There is some disagreement regarding the origin of Wain’s schizophrenia. Wain became schizophrenic after the death of his sister, Caroline in 1917. However, other family members believe that his schizophrenia began after he fell off a bus and struck his head. It was also thought that it may have been Toxoplasmosis, caused by a parasite called Toxoplasma gondii, which cats excrete in their feces. As the disease progressed, Wain’s behaviour became increasingly erratic and occasionally violent. He was committed to a mental institution in 1924. He continued drawing until his death in 1939. Wain was buried at St. Mary’s Catholic Cemetery in London. Biography credits: Paul Hussey and Wikipedia.
Now, here’s where things started to get interesting… there is a lot of debate about the veracity of the schizophrenia assumption.
- Dr. Michael Fitzgerald suggested that Wain didn’t have schizophrenia, but suffered from Asperger’s Syndrome. He explained that Wain’s “technique and skill as a painter did not diminish, as one would expect from a person with schizophrenia“.
- Aidan McGennis pointed out “elements of visual agnosia are demonstrated in his painting. If Wain had visual agnosia, it might have manifested itself merely as an extreme attention to detail“
- Rodney Dale, in his biography Louis Wain: The Man Who Drew Cats points out “with no evidence of the order of their progression, [Dr. Walter] Maclay arranged them in a sequence which clearly demonstrated, he thought, the progressive deterioration of the artist’s mental abilities“. Dale then added “there is clear no justification for regarding them as more than samples of Louis Wain’s art at different times. Wain experimented with patterns and cats, and even quite late in life was still producing conventional cat pictures, perhaps 10 years after his ‘later’ productions which are patterns rather than cats.“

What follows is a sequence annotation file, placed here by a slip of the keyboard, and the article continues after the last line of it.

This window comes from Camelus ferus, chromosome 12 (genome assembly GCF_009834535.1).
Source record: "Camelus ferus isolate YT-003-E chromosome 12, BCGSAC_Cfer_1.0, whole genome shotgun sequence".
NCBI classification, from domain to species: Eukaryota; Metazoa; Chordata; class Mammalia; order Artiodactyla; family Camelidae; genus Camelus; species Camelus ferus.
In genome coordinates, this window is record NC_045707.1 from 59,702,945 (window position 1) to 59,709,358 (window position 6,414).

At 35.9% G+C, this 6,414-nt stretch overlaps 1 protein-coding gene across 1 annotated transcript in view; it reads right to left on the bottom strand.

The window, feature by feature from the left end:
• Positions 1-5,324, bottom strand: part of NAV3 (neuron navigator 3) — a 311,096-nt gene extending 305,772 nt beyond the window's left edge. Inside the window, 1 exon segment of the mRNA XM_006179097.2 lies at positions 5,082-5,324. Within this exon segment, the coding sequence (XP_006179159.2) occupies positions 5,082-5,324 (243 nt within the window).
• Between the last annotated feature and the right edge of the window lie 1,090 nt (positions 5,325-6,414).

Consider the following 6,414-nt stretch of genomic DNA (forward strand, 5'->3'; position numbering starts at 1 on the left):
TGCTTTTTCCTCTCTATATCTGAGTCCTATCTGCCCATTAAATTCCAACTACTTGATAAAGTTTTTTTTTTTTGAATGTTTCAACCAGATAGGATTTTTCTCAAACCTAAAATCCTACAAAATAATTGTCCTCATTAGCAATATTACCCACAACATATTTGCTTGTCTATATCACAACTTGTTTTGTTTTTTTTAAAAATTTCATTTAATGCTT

- Finally, this blog poster, while not an academic, viewed Wain’s cat drawings and made the following observation, based on his own personal experience “I have schizophrenia and I know for a fact his drawing getting more abstract has nothing to do with his psychosis. I’m an artist too and all that happens to your drawings when things get bad is you don’t feel like making art.“
For me, these items together constitute reasonable doubt. Since my hypothesis was based on the correlation of Wain’s increasingly bizarre drawings with the progression of his schizophrenia, I no longer have a solid argument to make if the chronology of Louis Wain’s cat drawings can’t be verified.
More importantly, my little exploration also reinforced the value of critical thinking: don’t assume that any information source is infallible, and don’t be awed by any article’s academic provenance. Check things out yourself and validate the information from as many different sources as possible.
There were two components in my Picasso/Wain comparison: the social media post of Picasso’s self-portraits and Louis Wain’s cat drawings from my psychology textbook. Obviously the social media post needed to be verified, but who could have guessed that there was erroneous information in a university textbook? I had always assumed that textbooks were beyond reproach. Now I know better. While I’m a little disappointed that my schizophrenia angle didn’t pan out, I feel that I have now become a more disciplined critical thinker for exercising my due diligence.
Was Picasso a creative genius? Was his unique style a manifestation of a progressive neuro-degenerative disease? It looks like that answer will remain a mystery, as our fascination with this legendary artist continues…